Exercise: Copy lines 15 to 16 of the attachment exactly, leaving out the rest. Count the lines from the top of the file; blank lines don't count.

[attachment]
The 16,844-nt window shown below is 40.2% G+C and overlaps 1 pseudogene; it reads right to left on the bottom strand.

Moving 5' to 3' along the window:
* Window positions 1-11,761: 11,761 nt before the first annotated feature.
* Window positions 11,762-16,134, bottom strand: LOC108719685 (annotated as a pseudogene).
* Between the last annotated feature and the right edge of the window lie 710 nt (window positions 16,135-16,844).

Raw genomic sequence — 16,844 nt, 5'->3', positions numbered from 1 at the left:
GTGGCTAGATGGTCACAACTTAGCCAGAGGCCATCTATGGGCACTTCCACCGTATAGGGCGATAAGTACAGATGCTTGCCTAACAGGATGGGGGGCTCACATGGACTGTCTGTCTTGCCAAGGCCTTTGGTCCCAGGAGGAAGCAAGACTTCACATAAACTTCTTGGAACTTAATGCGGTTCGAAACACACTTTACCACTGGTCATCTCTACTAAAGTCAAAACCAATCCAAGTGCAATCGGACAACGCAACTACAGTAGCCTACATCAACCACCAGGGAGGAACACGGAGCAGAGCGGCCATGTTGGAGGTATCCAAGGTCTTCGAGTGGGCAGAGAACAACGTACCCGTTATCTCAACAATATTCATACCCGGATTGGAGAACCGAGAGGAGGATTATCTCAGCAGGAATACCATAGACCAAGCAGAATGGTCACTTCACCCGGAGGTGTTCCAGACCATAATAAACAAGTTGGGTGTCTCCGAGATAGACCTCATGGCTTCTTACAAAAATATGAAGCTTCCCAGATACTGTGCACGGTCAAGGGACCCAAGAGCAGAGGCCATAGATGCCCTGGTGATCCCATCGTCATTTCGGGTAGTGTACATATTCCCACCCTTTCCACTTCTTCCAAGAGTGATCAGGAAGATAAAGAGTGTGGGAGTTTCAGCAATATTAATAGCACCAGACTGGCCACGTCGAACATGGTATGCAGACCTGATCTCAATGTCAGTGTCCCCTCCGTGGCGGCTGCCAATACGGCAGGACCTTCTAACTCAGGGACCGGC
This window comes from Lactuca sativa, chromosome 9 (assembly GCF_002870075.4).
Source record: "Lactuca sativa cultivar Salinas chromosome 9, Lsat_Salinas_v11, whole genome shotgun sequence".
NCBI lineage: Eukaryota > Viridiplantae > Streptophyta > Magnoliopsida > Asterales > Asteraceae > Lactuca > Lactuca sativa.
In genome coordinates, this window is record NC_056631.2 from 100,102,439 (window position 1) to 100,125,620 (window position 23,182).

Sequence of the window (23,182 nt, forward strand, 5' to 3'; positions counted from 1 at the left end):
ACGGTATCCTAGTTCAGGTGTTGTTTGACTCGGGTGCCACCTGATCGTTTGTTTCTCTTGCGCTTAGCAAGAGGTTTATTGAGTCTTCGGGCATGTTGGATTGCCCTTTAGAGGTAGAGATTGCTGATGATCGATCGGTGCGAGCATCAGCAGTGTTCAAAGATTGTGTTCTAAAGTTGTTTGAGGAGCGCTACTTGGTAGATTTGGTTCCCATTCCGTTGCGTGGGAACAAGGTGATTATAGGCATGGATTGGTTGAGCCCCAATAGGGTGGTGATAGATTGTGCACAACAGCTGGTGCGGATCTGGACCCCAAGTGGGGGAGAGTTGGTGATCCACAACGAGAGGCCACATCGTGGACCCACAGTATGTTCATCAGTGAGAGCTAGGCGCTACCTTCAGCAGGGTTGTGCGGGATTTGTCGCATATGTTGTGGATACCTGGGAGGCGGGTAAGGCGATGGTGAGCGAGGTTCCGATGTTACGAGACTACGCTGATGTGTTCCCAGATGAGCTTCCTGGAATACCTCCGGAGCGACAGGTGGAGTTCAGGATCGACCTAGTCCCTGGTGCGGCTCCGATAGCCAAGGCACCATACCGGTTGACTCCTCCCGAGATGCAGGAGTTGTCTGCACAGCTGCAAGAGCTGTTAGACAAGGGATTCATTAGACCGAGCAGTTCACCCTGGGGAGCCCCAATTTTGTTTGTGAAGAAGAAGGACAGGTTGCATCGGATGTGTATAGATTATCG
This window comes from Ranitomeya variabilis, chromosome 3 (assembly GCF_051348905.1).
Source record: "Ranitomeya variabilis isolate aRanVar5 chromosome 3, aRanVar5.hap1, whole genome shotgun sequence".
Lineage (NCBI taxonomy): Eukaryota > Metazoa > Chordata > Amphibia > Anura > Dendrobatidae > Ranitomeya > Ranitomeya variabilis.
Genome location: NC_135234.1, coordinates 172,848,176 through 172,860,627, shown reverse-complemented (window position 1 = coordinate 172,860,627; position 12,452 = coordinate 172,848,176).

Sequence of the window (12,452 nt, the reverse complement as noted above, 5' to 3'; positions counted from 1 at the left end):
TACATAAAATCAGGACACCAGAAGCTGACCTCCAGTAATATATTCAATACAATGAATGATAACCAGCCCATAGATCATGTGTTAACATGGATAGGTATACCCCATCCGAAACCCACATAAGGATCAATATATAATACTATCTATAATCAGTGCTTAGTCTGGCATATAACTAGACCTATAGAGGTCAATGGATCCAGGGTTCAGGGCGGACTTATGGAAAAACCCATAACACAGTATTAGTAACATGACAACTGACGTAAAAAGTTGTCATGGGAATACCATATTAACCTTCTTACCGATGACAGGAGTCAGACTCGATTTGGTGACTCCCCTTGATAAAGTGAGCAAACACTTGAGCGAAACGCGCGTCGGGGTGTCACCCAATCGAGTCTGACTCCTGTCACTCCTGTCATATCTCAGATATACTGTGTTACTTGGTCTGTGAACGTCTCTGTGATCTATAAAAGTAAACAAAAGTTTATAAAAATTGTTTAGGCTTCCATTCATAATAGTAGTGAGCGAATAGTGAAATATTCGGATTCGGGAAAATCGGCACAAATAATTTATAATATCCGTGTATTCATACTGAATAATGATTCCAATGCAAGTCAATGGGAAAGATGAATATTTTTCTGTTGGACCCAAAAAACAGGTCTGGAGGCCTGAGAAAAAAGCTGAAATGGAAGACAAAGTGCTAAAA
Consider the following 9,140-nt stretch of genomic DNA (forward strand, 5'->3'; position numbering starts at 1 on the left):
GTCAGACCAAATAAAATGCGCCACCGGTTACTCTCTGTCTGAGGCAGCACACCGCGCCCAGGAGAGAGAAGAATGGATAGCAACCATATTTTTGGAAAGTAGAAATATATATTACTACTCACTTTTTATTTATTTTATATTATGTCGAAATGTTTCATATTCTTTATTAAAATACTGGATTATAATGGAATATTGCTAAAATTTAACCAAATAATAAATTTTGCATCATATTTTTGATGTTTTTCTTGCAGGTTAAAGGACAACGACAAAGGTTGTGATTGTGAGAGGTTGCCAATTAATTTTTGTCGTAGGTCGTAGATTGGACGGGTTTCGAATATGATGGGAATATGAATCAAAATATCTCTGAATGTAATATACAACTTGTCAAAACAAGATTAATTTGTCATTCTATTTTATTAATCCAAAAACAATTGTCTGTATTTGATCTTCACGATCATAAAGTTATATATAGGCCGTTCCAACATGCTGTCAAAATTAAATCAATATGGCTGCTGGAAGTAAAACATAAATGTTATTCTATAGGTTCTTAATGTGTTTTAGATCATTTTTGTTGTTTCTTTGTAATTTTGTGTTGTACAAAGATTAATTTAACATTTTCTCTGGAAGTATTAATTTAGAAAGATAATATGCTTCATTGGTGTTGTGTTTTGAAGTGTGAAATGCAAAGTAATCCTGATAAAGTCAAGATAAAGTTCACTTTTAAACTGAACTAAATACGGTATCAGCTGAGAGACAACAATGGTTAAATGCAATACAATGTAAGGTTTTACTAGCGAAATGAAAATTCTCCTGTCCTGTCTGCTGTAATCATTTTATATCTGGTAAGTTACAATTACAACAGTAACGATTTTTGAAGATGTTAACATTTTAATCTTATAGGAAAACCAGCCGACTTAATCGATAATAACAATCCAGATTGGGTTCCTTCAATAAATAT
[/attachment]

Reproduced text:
Source record: "Ranitomeya variabilis isolate aRanVar5 chromosome 3, aRanVar5.hap1, whole genome shotgun sequence".
Lineage (NCBI taxonomy): Eukaryota > Metazoa > Chordata > Amphibia > Anura > Dendrobatidae > Ranitomeya > Ranitomeya variabilis.